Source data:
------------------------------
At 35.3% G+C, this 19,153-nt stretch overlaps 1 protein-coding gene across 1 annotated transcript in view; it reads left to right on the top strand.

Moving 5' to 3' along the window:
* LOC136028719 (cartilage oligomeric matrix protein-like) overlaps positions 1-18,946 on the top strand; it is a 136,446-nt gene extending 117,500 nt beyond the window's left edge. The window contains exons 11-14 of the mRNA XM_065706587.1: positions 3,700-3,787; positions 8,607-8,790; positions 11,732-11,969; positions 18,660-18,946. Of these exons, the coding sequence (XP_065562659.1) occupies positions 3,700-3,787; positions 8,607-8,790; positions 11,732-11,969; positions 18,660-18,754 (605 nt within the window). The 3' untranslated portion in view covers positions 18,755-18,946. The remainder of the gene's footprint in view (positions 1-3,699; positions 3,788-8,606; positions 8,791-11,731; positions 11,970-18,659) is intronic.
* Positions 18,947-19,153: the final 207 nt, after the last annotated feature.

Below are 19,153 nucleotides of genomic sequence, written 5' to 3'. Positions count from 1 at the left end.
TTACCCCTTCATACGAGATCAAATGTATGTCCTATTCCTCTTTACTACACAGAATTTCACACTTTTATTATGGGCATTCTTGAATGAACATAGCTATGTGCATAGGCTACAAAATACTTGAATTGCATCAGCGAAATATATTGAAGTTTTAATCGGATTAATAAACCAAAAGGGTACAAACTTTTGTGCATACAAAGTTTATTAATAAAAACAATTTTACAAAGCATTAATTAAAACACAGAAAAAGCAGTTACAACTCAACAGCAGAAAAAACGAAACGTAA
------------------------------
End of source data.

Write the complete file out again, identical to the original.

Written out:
At 35.3% G+C, this 19,153-nt stretch overlaps 1 protein-coding gene across 1 annotated transcript in view; it reads left to right on the top strand.

Moving 5' to 3' along the window:
* LOC136028719 (cartilage oligomeric matrix protein-like) overlaps positions 1-18,946 on the top strand; it is a 136,446-nt gene extending 117,500 nt beyond the window's left edge. The window contains exons 11-14 of the mRNA XM_065706587.1: positions 3,700-3,787; positions 8,607-8,790; positions 11,732-11,969; positions 18,660-18,946. Of these exons, the coding sequence (XP_065562659.1) occupies positions 3,700-3,787; positions 8,607-8,790; positions 11,732-11,969; positions 18,660-18,754 (605 nt within the window). The 3' untranslated portion in view covers positions 18,755-18,946. The remainder of the gene's footprint in view (positions 1-3,699; positions 3,788-8,606; positions 8,791-11,731; positions 11,970-18,659) is intronic.
* Positions 18,947-19,153: the final 207 nt, after the last annotated feature.

Below are 19,153 nucleotides of genomic sequence, written 5' to 3'. Positions count from 1 at the left end.
TTACCCCTTCATACGAGATCAAATGTATGTCCTATTCCTCTTTACTACACAGAATTTCACACTTTTATTATGGGCATTCTTGAATGAACATAGCTATGTGCATAGGCTACAAAATACTTGAATTGCATCAGCGAAATATATTGAAGTTTTAATCGGATTAATAAACCAAAAGGGTACAAACTTTTGTGCATACAAAGTTTATTAATAAAAACAATTTTACAAAGCATTAATTAAAACACAGAAAAAGCAGTTACAACTCAACAGCAGAAAAAACGAAACGTAA